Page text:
An article in The New York Times, “How to Enjoy Retirement Without Going Broke,” is a reminder that experts — from Nobel Prize winners to financial advisors — are challenged by planning for retirement income. It also showed that those who provide investment advice are stymied by this almost universal problem for a large part of the retiree market.
On the academic side:
“It’s really nasty. It’s the nastiest, hardest problem I’ve ever looked at,” said William Sharpe, who won the Nobel Prize in economics and reported his progress on the problem of how retirees can manage their financial assets without running out of money: “I can’t say I’ve found some magic solution, because I haven’t.”
On the advisor side:
One advisory firm appears more confident than the academics with brochures touting “7 innovative ways to generate income from your nest egg.” On the other hand, they also “hate annuities” and their firm’s reward system – we make money when you do – is based on having clients take market risk, rather than providing secure income.
The Challenges Under Consideration
From academic to practicing advisor, why do they find it so challenging to figure out a smarter way to create a plan for retirement income — even while the average visitor to Go2Income gets the idea of income allocation? Here are a few reasons the experts don’t get it:
- Most of the traditional research or practice for savers has been about asset allocation and the techniques to improve or manage the returns on investing.
- The regulatory structure permits an advisor to be a fiduciary even though the advisor is not required at least to consider other financial products like income annuities that can deliver tax-efficient lifetime income.
- For high-end advisors a large part of their practice is designed for high net-worth individuals who have sufficient retirement savings to live off the interest and dividends, avoiding the risk of running through their funds.
- The algorithm that integrates annuity payments into an income allocation plan requires an understanding of income annuities, particularly the differences with annuities designed for accumulation.
- These experts often confuse the market value of an investment with its liquidity. Income annuities, just like a pension or Social Security, have a market value – but with no liquidity. The chart below shows for a typical income allocation plan the combination of the market value/liquidity of investment portfolios and the market value of future guaranteed annuity payments. That latter has significant value, creating stability in income as well as peace of mind.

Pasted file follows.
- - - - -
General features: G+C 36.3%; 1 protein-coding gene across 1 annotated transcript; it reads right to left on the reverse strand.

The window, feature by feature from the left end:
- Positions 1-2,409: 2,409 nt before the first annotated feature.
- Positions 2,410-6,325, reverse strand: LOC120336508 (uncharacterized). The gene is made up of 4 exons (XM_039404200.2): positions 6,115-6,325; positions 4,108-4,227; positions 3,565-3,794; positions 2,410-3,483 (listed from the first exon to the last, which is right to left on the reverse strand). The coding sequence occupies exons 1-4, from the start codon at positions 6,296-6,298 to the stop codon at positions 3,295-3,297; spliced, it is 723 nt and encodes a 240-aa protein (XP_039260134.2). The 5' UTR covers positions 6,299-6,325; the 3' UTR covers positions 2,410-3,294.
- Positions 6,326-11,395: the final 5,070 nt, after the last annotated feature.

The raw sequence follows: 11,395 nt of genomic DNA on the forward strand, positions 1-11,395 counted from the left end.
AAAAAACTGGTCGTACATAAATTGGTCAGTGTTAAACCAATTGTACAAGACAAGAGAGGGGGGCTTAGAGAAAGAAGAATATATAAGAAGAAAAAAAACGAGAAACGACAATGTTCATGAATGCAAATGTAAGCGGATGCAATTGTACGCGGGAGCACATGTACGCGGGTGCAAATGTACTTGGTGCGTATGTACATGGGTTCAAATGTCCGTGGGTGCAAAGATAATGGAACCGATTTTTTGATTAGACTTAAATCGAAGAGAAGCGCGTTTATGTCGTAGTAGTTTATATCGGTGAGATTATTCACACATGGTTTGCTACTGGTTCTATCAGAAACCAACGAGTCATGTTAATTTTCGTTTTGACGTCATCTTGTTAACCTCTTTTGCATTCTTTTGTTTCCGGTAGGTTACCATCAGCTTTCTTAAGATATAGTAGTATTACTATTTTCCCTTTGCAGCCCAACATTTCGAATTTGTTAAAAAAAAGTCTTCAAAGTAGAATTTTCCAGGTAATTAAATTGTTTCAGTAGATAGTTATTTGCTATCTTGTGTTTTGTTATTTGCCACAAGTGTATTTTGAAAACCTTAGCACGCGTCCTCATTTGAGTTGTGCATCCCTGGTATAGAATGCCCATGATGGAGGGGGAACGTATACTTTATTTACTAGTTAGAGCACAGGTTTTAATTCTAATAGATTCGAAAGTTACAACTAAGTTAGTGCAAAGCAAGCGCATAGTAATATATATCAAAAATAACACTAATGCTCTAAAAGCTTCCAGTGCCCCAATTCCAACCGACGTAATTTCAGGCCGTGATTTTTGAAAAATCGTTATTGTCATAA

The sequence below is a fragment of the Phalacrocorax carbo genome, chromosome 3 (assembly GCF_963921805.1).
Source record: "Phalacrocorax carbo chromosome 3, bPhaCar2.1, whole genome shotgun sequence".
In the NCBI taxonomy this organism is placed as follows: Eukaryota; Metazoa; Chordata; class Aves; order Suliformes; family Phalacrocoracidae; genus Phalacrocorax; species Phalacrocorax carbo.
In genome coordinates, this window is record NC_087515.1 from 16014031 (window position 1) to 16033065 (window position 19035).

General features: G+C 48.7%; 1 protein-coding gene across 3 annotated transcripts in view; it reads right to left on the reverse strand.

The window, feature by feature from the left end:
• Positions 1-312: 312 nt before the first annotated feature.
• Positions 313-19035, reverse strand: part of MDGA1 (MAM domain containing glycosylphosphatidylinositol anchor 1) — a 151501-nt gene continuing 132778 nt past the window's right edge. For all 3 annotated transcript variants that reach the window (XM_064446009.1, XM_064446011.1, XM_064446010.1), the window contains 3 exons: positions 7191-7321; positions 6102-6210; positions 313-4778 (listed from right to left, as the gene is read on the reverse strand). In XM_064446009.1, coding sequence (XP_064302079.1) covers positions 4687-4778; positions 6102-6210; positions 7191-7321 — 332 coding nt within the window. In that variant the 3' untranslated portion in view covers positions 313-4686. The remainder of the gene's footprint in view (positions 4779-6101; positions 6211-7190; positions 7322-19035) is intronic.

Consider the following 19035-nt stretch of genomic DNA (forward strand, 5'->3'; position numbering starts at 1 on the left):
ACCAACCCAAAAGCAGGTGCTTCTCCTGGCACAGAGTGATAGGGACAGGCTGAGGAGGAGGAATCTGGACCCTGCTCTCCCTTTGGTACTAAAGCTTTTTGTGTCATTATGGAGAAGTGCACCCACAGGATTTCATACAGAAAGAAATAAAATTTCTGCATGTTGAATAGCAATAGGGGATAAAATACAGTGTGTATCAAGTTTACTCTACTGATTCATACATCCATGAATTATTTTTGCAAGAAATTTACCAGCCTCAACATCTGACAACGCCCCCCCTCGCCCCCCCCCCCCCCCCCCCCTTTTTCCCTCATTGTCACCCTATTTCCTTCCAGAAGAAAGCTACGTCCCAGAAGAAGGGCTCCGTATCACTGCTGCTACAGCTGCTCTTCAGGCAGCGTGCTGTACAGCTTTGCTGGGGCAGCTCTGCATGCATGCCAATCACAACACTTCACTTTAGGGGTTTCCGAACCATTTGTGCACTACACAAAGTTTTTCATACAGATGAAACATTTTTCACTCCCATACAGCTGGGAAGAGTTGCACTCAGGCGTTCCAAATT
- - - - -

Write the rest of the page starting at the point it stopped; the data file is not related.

Income Allocation Plan for Female 70; $2 Million Savings; 50% Rollover IRA
Projection of Fair Market Value of Plan
Note that the market value of this Plan starts at the initial retirement savings of $2 million and reaches $2.25 million at age 95. Under this Plan, the retiree wanted the value of the investment portfolios to equal $2 million at age 95. The retiree accomplishes this by reinvesting a portion of the rollover IRA distributions into a designated legacy account. The amount reinvested in this Plan is approximately $4,000 per year.
Importantly, in this Plan the income starts at $102,000 and grows to $140,000 at age 85 and $160,000 at age 95. Here’s a breakdown of the Sources of Income under this Plan – which is the basis of the Income Allocation. Note that this income will be reduced by taxes and the reinvested income into the designated legacy account.
Income Allocation Plan for Female 70, $2 Million Savings, 50% Rollover IRA
Projection of Sources of Income
So, you can see how Income Allocation works by substantially boosting income over a lifetime, while at the same time understanding the market value of a Plan.
Outperform The Experts to Plan for Retirement Income
Other experts were quoted about annuity payments in the article referred to above, “The purchaser has to write a big check to get a series of small checks, which may simply look like a bad deal to a naïve consumer.” Our experience is that visitors to Go2Income understand the idea of annuity payments, just as they understand Social Security and pension payments.
What About Low-Cost Robo-Advisors?
These advisors are new on the scene and don’t have a history with high net-worth investors, so they could approach advising on a Plan for Retirement Income with a fresh pair of eyes. So far, however, they seem to take the de-accumulation approach, albeit with lower fees. We expect that once they become knowledgeable around income annuities, they’ll see that Income Allocation can work withing their advisory model of low fee and better results.
Retirees who educate themselves know they can do better.
As I explained in an earlier blog, everyday consumers can follow a few simple steps to create true income that lasts a lifetime and is low-risk. Creating an Income Allocation Plan allows you to look at many planning alternatives, and to decide — based on your own expertise — which ones are the best for you.